Conventional Wisdom Debunked
Many people believe that an annual income in retirement should be about 70% of what they were making annually before retirement. For example, someone earning $120,000 a year before retirement should have an income of $84,000 a year in retirement. However, research shows that 70% is far too low. A more realistic number for retirement is an annual income that is 130% of what a retiree was making pre-retirement.
It is easy to look at needing 30% more annually than you were making before retirement as a ridiculous suggestion, until you look deeper. Having a career lends itself to actually spending less money. While at work people generally do not spend much, if any, of their own money. For most, that is at least eight hours a day, 5 days a week where they are not spending their own money. Then after work, at least from Monday-Thursday, many people look to come home and relax rather than go out. Therefore, during the average person’s working years, there are generally three days where substantial amounts of money are spent. During retirement however, every day becomes like the weekend, which for most will lead to more traveling, shopping, events, and eating out. Without the burdens of work, a retiree is in the position to spend money all day every day.
Everyone is Different
130% of your annual income prior to retirement is a great guidance number, but is not one size fits all. An effective retirement plan takes into account the specific lifestyle you plan to have. A study conducted by the Wall Street Journal and MoneyComb found that the best way to plan for your specific retirement goals is to break down spending into seven categories. Those seven categories are: (1) eating out, (2) digital services, (3) recreational and personal services, (4) travel, (5) entertainment, (6) shopping, and (7) basic needs. This method requires you to look at the things you really enjoy and analyze how much they cost. Someone whose definition of travel is driving two hours to the closest beach will have a much different travel cost than someone who wants to explore Europe. The discrepancy does not even have to be very large to make a difference. Things as small as the choice between alcohol or water with dinner or having subscriptions like Netflix or HBO can add large amounts of money over your retirement years.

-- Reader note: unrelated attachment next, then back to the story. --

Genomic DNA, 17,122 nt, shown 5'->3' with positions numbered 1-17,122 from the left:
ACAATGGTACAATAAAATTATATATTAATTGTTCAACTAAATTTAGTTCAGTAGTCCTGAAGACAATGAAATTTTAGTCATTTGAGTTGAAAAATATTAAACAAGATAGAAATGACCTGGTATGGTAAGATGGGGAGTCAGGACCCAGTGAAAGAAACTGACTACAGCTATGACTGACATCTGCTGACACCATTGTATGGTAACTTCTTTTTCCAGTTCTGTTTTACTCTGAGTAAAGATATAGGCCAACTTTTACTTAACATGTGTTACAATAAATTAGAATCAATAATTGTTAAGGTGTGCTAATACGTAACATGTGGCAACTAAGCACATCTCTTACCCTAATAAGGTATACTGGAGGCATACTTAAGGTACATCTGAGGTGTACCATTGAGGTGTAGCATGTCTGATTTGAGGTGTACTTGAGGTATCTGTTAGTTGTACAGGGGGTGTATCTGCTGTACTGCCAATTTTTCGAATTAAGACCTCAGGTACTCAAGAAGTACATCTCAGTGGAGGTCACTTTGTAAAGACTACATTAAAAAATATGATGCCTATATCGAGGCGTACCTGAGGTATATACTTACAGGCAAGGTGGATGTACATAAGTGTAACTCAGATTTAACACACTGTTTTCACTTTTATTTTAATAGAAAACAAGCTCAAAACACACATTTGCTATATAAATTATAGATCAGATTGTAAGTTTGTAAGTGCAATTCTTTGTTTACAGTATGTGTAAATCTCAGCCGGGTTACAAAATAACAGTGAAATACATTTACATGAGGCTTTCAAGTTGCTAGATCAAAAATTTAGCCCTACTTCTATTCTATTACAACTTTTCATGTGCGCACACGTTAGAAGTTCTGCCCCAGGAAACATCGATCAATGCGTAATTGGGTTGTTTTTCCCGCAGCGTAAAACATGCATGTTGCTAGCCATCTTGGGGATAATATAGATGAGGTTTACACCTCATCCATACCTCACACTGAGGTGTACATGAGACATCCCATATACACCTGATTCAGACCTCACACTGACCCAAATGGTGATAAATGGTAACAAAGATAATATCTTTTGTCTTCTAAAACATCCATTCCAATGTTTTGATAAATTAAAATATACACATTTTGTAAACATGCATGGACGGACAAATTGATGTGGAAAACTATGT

Making the Calculation
Once you sit down and determine what sort of lifestyle you want to live in retirement, you can determine what amount of money you will need for retirement. The first step is to figure out the annual amount, which is all the costs you just determined accumulated over one year. Next is deciding how long you expect retirement to be, for most people that is about 20 years. Take the annual number and multiply it by 20 and you have an estimate for retirement.
How Smith Strong Can Help
The experienced professionals at Smith Strong are able to sit down and make a comprehensive estate plan with you, that takes into account your retirement plans. Having our attorneys guide you through the process will take much of the stress from your shoulders. Attorney Van Smith also offers a no-cost estate planning workshop to help get you started with the process. More information on the workshop can be found on our website under the “Info” tab. To schedule your first meeting or attend our free estate planning seminar call (804) 325-1245 or (757) 941-4298.
Editorial Assistance By: Michael Gee - Law Clerk